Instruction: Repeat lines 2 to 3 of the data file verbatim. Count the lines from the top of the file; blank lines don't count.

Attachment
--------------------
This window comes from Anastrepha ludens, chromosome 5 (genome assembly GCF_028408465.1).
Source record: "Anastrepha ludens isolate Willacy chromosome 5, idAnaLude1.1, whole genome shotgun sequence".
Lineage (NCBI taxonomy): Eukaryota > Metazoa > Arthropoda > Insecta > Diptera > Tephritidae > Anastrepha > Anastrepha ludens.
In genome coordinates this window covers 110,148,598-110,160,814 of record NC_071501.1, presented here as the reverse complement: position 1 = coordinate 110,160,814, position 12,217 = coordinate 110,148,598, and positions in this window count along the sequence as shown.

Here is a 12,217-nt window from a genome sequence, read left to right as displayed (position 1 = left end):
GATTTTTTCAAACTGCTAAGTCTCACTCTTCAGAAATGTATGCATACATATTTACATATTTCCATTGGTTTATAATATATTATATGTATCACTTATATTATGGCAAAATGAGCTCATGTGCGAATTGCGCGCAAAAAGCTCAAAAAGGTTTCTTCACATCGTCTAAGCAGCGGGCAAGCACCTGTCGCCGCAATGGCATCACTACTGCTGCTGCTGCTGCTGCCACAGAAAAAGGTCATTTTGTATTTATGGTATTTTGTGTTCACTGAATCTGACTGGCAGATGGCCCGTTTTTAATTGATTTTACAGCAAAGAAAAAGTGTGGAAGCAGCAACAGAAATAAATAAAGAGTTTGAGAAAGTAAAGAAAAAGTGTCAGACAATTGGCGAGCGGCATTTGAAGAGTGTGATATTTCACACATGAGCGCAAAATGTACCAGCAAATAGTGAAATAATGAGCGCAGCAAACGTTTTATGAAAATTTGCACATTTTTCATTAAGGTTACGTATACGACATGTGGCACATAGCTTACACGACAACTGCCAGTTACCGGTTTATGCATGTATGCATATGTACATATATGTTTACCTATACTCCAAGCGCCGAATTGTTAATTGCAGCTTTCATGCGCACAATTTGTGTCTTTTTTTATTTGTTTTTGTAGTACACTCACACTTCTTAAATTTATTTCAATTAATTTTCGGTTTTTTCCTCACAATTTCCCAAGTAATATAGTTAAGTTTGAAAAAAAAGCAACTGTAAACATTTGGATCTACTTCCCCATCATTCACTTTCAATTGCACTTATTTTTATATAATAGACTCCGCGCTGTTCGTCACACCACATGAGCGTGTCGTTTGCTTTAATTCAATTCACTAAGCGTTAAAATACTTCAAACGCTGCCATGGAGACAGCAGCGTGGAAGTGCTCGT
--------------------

Source record: "Anastrepha ludens isolate Willacy chromosome 5, idAnaLude1.1, whole genome shotgun sequence".
Lineage (NCBI taxonomy): Eukaryota > Metazoa > Arthropoda > Insecta > Diptera > Tephritidae > Anastrepha > Anastrepha ludens.